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The Commons
Photo 1

Courtesy photo

The cast of “The 25th Annual Putnam County Spelling Bee.” Back row from left: Eli Coughlin-Galbraith, Krista Coughlin-Galbraith, Katy Peterson, Jackie Cosse, Rachel Durante. Front row from left: Amelia Graff, Ian Epstein, Liam Johnson, Cassie Dunn.

The Arts

'Spelling Bee' musical concludes run at Evening Star Grange this weekend

Remaining performances are May 12, 13, and 14. Friday and Saturday performances are at 7:30 p.m. and Sunday performances are at 3 p.m. All seats are $16 and reservations may be made by email at or by calling the VTC reservation line at 802-258-1344.

Originally published in The Commons issue #407 (Wednesday, May 10, 2017).

DUMMERSTON—The Vermont Theatre Company’s production of The 25th Annual Putnam County Spelling Bee, with music and lyrics by William Finn and book by Rachel Sheinkin, concludes its two-week run this weekend at the Evening Star Grange in Dummerston Center.

The show is a musical comedy that tells the story of an eclectic group of six quirky youngsters (overseen by grown-ups who barely managed to escape childhood themselves) who vie for the spelling championship of a lifetime at the fictional Putnam County Spelling Bee.

While candidly disclosing hilarious and touching stories from their home lives, the tweens spell their way through a series of words hoping to never hear the soul-crushing, pout-inducing, “ding” of the bell that signals a spelling mistake.

The bee is perhaps the one place where they can stand out and fit in at the same time. Along the way, the spellers learn that winning may not be everything and that losing doesn’t necessarily make one a “loser.”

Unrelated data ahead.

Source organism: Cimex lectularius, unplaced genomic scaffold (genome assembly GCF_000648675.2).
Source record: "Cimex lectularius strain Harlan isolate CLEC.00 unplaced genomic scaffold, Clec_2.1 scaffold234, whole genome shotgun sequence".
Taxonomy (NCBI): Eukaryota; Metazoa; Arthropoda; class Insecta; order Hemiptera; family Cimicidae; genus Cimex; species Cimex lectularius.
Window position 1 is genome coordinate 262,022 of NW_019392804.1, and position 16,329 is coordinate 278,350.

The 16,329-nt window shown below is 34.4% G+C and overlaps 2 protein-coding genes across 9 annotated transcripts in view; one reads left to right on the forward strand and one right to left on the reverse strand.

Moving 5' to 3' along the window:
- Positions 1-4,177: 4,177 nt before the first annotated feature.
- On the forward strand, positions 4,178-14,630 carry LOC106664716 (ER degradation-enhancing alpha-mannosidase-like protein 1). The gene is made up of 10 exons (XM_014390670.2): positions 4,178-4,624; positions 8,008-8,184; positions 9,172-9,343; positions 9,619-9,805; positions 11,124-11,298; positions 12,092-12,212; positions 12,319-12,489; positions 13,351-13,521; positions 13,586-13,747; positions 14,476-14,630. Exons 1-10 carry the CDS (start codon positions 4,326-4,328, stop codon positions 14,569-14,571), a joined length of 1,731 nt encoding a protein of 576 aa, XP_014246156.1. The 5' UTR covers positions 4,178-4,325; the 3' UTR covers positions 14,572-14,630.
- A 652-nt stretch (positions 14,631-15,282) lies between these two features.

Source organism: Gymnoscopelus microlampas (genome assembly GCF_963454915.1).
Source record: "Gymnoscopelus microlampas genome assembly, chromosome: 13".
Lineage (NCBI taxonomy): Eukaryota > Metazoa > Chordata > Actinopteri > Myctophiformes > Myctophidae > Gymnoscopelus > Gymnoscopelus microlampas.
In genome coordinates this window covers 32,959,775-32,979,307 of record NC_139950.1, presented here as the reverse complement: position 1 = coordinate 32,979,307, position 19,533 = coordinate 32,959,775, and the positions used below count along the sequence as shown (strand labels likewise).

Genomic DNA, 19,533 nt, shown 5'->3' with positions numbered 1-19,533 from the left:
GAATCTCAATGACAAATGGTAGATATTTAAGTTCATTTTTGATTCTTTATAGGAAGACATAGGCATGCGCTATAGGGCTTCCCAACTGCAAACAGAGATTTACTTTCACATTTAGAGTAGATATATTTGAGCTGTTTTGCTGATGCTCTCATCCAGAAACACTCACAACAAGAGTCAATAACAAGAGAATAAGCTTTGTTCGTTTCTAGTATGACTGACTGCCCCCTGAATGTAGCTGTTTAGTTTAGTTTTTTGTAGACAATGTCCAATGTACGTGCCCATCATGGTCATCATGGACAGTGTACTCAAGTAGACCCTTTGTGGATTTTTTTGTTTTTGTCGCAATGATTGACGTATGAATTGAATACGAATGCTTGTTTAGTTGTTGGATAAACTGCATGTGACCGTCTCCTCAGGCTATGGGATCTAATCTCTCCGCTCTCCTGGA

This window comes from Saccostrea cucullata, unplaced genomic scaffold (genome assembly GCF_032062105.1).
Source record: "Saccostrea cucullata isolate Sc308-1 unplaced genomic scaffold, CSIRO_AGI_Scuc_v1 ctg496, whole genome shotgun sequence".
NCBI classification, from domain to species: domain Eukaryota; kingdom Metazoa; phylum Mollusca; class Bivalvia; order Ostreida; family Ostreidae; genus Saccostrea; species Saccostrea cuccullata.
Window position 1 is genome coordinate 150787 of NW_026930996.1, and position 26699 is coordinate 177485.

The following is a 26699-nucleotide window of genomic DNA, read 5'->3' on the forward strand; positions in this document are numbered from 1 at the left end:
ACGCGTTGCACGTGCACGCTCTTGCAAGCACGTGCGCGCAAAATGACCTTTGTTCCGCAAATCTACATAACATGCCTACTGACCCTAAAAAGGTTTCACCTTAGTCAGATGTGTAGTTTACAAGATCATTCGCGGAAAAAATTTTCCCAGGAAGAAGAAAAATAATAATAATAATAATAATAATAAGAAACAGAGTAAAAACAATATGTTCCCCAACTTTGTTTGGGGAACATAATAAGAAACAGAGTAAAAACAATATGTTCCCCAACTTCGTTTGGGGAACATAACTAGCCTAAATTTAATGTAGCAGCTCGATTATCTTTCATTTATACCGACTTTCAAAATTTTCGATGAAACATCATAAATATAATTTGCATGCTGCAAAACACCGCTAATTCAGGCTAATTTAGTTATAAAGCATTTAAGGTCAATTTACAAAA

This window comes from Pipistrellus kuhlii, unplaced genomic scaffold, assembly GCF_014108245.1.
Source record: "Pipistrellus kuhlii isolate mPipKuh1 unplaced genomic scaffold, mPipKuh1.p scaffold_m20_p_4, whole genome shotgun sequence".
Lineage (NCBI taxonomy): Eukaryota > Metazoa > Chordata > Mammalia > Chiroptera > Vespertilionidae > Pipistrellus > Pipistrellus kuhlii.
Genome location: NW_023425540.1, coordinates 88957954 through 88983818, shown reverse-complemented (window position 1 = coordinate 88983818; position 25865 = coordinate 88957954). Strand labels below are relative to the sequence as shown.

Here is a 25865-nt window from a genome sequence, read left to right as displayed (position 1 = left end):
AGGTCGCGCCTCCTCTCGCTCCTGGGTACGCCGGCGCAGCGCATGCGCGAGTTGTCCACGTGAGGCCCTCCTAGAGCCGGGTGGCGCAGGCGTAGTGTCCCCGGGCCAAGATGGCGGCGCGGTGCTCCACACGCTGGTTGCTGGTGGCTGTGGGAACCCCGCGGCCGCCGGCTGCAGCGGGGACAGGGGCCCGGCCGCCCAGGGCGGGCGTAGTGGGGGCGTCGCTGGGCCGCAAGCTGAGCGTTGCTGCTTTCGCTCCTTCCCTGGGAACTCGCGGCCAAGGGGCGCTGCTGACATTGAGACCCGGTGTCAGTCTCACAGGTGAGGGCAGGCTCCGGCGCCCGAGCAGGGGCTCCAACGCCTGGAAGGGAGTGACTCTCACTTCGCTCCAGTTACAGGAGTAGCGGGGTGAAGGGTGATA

Six spellers enter: Chip, (the boy scout), Schwarzy (the youngest and most politically aware), Coneybear (the somewhat wide-eyed offspring of hippie parents), Barfée (the allergy-plagued outsider), Marcy (the over-achiever), and Olive (the tentative newcomer). Only one speller will leave victorious.

In an unusual twist, several real audience members are invited to the stage at each performance to compete in the bee alongside the six young prodigies, trying their best to keep up and not to be eliminated too early. This brings a certain unpredictability to each performance and guarantees that every night will be different.

Spelling Bee began as a workshop in Massachusetts in 2004, and quickly moved to off-Broadway, where it sold out its original run and was extended several times due to glowing reviews and word of mouth.

It moved to Broadway’s Circle in the Square on April 15, 2005, and was nominated for six Tony Awards, winning two: best book of a musical and best featured actor. It was also nominated for three Drama Desk Awards, two Lucille Lortel Awards, and two Theatre World Awards.

The show closed on Jan. 20, 2008, after 1,136 performances, and has seen huge success in two national tours and numerous regional and international productions.

The New York Times called Spelling Bee “effortlessly endearing ... gold stars all around,” and Variety said it was “so generously warm-hearted, only the most bitter misanthrope could resist its charms.”

The VTC cast includes as the spellers: Krista Coughlin-Galbraith, Rachel Durante, Liam Johnson, Amelia Graff, Cassie Dunn, and Ian Epstein; and as the adults: Jackie Cosse, Eli Coughlin-Galbraith, and Katy Peterson.

The production is being co-directed by Bob Kramsky (stage) and Ryan Buck (music), stage-managed by Brenda Seitz, and choreographed by Cassie Dunn.

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